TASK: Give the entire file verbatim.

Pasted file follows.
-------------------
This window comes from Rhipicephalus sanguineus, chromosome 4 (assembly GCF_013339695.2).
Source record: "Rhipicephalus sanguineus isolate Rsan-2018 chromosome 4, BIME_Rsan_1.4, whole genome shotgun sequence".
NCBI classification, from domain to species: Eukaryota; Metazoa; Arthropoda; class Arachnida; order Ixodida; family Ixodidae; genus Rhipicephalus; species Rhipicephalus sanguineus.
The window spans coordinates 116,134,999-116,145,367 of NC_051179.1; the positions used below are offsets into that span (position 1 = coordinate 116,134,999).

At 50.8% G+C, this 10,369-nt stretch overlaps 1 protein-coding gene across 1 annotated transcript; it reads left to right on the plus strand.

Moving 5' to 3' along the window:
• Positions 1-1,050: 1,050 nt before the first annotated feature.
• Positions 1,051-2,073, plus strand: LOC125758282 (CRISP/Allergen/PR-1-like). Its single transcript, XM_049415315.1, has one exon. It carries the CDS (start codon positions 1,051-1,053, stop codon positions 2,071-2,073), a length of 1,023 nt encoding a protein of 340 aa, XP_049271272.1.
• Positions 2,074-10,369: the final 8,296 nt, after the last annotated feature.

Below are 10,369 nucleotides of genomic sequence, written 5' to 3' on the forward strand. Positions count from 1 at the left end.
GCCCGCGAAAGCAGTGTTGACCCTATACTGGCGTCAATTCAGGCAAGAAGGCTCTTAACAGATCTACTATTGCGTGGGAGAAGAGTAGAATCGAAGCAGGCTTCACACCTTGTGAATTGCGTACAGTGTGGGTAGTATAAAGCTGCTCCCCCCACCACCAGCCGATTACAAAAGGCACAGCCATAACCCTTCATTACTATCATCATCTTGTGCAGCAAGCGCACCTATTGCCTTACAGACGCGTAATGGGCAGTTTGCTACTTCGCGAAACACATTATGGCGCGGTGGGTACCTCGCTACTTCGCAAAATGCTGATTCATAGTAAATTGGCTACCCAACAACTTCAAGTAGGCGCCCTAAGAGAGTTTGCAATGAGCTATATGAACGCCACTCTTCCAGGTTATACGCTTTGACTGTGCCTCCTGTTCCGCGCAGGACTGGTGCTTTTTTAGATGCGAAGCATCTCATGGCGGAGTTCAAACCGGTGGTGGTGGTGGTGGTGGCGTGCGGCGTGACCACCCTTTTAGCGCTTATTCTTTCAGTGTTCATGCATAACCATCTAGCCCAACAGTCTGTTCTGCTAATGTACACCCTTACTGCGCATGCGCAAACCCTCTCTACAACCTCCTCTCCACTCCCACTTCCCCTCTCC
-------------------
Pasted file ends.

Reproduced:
This window comes from Rhipicephalus sanguineus, chromosome 4 (assembly GCF_013339695.2).
Source record: "Rhipicephalus sanguineus isolate Rsan-2018 chromosome 4, BIME_Rsan_1.4, whole genome shotgun sequence".
NCBI classification, from domain to species: Eukaryota; Metazoa; Arthropoda; class Arachnida; order Ixodida; family Ixodidae; genus Rhipicephalus; species Rhipicephalus sanguineus.
The window spans coordinates 116,134,999-116,145,367 of NC_051179.1; the positions used below are offsets into that span (position 1 = coordinate 116,134,999).

At 50.8% G+C, this 10,369-nt stretch overlaps 1 protein-coding gene across 1 annotated transcript; it reads left to right on the plus strand.

Moving 5' to 3' along the window:
• Positions 1-1,050: 1,050 nt before the first annotated feature.
• Positions 1,051-2,073, plus strand: LOC125758282 (CRISP/Allergen/PR-1-like). Its single transcript, XM_049415315.1, has one exon. It carries the CDS (start codon positions 1,051-1,053, stop codon positions 2,071-2,073), a length of 1,023 nt encoding a protein of 340 aa, XP_049271272.1.
• Positions 2,074-10,369: the final 8,296 nt, after the last annotated feature.

Below are 10,369 nucleotides of genomic sequence, written 5' to 3' on the forward strand. Positions count from 1 at the left end.
GCCCGCGAAAGCAGTGTTGACCCTATACTGGCGTCAATTCAGGCAAGAAGGCTCTTAACAGATCTACTATTGCGTGGGAGAAGAGTAGAATCGAAGCAGGCTTCACACCTTGTGAATTGCGTACAGTGTGGGTAGTATAAAGCTGCTCCCCCCACCACCAGCCGATTACAAAAGGCACAGCCATAACCCTTCATTACTATCATCATCTTGTGCAGCAAGCGCACCTATTGCCTTACAGACGCGTAATGGGCAGTTTGCTACTTCGCGAAACACATTATGGCGCGGTGGGTACCTCGCTACTTCGCAAAATGCTGATTCATAGTAAATTGGCTACCCAACAACTTCAAGTAGGCGCCCTAAGAGAGTTTGCAATGAGCTATATGAACGCCACTCTTCCAGGTTATACGCTTTGACTGTGCCTCCTGTTCCGCGCAGGACTGGTGCTTTTTTAGATGCGAAGCATCTCATGGCGGAGTTCAAACCGGTGGTGGTGGTGGTGGTGGCGTGCGGCGTGACCACCCTTTTAGCGCTTATTCTTTCAGTGTTCATGCATAACCATCTAGCCCAACAGTCTGTTCTGCTAATGTACACCCTTACTGCGCATGCGCAAACCCTCTCTACAACCTCCTCTCCACTCCCACTTCCCCTCTCC